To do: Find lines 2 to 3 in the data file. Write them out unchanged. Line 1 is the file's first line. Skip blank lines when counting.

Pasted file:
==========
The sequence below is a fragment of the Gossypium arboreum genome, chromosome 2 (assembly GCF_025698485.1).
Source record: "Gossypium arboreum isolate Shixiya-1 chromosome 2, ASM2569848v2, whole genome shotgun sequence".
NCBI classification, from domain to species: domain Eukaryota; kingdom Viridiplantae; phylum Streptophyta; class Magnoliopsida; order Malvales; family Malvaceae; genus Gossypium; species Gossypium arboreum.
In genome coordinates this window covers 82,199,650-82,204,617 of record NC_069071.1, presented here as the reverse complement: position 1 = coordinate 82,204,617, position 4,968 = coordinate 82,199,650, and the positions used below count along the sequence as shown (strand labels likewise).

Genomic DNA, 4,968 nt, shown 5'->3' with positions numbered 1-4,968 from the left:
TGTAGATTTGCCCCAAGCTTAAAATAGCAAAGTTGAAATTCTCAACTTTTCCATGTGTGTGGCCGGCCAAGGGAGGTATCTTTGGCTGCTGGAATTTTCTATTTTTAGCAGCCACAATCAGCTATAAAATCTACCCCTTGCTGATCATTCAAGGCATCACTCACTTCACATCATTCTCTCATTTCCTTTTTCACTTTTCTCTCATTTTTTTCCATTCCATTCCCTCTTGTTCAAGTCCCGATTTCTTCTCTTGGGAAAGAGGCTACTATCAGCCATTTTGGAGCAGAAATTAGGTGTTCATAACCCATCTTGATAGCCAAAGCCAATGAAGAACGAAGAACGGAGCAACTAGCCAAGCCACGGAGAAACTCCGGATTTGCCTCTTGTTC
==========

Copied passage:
Source record: "Gossypium arboreum isolate Shixiya-1 chromosome 2, ASM2569848v2, whole genome shotgun sequence".
NCBI classification, from domain to species: domain Eukaryota; kingdom Viridiplantae; phylum Streptophyta; class Magnoliopsida; order Malvales; family Malvaceae; genus Gossypium; species Gossypium arboreum.